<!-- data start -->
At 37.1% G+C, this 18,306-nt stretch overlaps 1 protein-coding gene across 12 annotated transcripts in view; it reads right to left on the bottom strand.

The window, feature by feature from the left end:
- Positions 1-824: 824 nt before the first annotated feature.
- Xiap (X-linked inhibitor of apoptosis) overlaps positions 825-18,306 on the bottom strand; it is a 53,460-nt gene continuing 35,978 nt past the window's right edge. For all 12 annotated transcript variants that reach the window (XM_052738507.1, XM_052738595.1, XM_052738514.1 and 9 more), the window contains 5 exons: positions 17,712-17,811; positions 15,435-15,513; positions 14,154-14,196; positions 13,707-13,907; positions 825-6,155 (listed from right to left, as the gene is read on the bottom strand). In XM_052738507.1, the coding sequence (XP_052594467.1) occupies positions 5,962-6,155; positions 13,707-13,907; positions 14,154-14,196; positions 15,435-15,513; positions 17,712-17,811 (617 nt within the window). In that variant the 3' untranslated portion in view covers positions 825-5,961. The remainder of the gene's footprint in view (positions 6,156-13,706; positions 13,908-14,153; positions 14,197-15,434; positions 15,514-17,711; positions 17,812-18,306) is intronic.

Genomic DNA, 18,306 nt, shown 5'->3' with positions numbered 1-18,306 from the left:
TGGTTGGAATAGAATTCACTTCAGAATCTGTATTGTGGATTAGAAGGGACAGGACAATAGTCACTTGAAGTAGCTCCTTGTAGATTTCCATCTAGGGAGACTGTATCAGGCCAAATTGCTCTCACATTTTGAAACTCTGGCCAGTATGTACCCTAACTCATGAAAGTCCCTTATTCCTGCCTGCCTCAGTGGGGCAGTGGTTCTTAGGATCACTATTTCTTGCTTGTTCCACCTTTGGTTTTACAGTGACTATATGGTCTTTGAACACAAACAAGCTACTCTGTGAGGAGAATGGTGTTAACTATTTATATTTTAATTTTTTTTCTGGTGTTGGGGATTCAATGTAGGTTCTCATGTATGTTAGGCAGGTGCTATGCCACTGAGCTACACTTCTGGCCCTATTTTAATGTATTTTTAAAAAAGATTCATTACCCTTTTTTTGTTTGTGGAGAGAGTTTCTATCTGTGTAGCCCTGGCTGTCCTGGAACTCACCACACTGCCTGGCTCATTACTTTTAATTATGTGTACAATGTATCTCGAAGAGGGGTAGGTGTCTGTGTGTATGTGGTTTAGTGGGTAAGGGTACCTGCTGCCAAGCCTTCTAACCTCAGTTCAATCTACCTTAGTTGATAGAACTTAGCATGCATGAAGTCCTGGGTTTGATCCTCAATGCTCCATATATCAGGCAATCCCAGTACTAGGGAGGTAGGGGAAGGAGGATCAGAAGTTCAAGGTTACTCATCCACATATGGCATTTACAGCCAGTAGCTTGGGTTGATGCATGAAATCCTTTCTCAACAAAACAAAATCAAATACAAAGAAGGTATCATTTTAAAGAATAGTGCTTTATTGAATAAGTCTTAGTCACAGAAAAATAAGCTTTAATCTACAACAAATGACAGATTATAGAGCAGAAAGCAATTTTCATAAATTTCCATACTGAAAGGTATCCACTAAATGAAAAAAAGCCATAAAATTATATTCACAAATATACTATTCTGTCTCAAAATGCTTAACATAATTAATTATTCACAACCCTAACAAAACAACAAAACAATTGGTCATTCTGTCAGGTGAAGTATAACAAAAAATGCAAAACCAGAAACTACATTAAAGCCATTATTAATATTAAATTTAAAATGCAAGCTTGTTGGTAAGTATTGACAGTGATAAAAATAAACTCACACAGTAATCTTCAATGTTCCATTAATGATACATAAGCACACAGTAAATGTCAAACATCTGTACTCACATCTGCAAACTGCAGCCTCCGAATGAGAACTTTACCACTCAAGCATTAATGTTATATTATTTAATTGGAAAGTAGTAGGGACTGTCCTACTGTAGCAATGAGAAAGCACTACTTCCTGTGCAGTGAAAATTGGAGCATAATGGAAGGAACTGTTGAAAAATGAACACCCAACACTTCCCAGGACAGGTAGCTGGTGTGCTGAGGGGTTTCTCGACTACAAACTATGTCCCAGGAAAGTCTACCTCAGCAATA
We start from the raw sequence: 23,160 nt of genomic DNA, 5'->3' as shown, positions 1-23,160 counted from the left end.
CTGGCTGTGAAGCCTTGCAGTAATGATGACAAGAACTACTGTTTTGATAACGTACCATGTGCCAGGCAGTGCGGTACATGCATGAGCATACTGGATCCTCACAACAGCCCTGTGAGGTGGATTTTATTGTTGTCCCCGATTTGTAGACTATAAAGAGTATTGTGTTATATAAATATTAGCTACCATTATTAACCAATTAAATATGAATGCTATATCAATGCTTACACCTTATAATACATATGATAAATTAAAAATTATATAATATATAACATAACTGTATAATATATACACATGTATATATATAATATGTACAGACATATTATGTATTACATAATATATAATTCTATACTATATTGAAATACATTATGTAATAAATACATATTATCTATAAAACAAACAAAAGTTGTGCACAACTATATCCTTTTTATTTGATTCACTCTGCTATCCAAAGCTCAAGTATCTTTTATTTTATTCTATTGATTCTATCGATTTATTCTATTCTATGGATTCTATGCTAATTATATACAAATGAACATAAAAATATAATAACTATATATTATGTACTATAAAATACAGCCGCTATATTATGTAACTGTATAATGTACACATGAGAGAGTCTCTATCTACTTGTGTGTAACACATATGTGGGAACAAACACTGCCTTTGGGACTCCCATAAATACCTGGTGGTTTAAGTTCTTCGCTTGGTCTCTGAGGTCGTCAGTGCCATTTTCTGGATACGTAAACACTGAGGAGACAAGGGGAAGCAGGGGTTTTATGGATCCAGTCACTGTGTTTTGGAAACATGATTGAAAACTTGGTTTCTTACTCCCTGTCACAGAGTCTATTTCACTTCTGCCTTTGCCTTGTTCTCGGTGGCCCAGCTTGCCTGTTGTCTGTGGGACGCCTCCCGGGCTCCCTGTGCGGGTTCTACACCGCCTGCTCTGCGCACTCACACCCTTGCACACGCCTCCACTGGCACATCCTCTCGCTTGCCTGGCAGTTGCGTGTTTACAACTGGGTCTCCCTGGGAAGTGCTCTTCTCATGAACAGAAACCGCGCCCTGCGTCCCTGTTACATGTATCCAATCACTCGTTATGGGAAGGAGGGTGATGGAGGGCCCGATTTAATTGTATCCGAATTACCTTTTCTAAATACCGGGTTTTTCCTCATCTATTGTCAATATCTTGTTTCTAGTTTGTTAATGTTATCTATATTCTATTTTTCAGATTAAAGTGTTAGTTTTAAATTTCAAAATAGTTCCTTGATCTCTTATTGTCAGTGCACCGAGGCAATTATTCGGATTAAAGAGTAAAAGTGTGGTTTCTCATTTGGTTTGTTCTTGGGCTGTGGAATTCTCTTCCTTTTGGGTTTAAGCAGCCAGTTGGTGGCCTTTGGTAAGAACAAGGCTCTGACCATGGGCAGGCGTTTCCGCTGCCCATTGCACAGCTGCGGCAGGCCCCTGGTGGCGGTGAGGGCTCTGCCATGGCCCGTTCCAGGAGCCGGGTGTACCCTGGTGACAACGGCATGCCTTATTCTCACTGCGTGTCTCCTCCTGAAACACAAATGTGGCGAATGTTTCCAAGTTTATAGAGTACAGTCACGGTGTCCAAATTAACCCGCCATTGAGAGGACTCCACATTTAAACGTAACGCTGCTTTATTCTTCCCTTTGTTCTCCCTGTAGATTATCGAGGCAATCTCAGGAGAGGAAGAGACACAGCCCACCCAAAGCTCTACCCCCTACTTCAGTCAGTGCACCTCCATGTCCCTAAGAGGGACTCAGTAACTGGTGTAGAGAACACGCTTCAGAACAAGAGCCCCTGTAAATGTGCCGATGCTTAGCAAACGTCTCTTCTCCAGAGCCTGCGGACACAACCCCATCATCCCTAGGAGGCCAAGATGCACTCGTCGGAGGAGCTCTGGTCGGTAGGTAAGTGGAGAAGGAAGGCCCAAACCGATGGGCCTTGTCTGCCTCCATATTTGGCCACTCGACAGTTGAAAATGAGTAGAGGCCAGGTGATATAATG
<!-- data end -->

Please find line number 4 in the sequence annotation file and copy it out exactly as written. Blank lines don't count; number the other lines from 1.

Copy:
- Xiap (X-linked inhibitor of apoptosis) overlaps positions 825-18,306 on the bottom strand; it is a 53,460-nt gene continuing 35,978 nt past the window's right edge. For all 12 annotated transcript variants that reach the window (XM_052738507.1, XM_052738595.1, XM_052738514.1 and 9 more), the window contains 5 exons: positions 17,712-17,811; positions 15,435-15,513; positions 14,154-14,196; positions 13,707-13,907; positions 825-6,155 (listed from right to left, as the gene is read on the bottom strand). In XM_052738507.1, the coding sequence (XP_052594467.1) occupies positions 5,962-6,155; positions 13,707-13,907; positions 14,154-14,196; positions 15,435-15,513; positions 17,712-17,811 (617 nt within the window). In that variant the 3' untranslated portion in view covers positions 825-5,961. The remainder of the gene's footprint in view (positions 6,156-13,706; positions 13,908-14,153; positions 14,197-15,434; positions 15,514-17,711; positions 17,812-18,306) is intronic.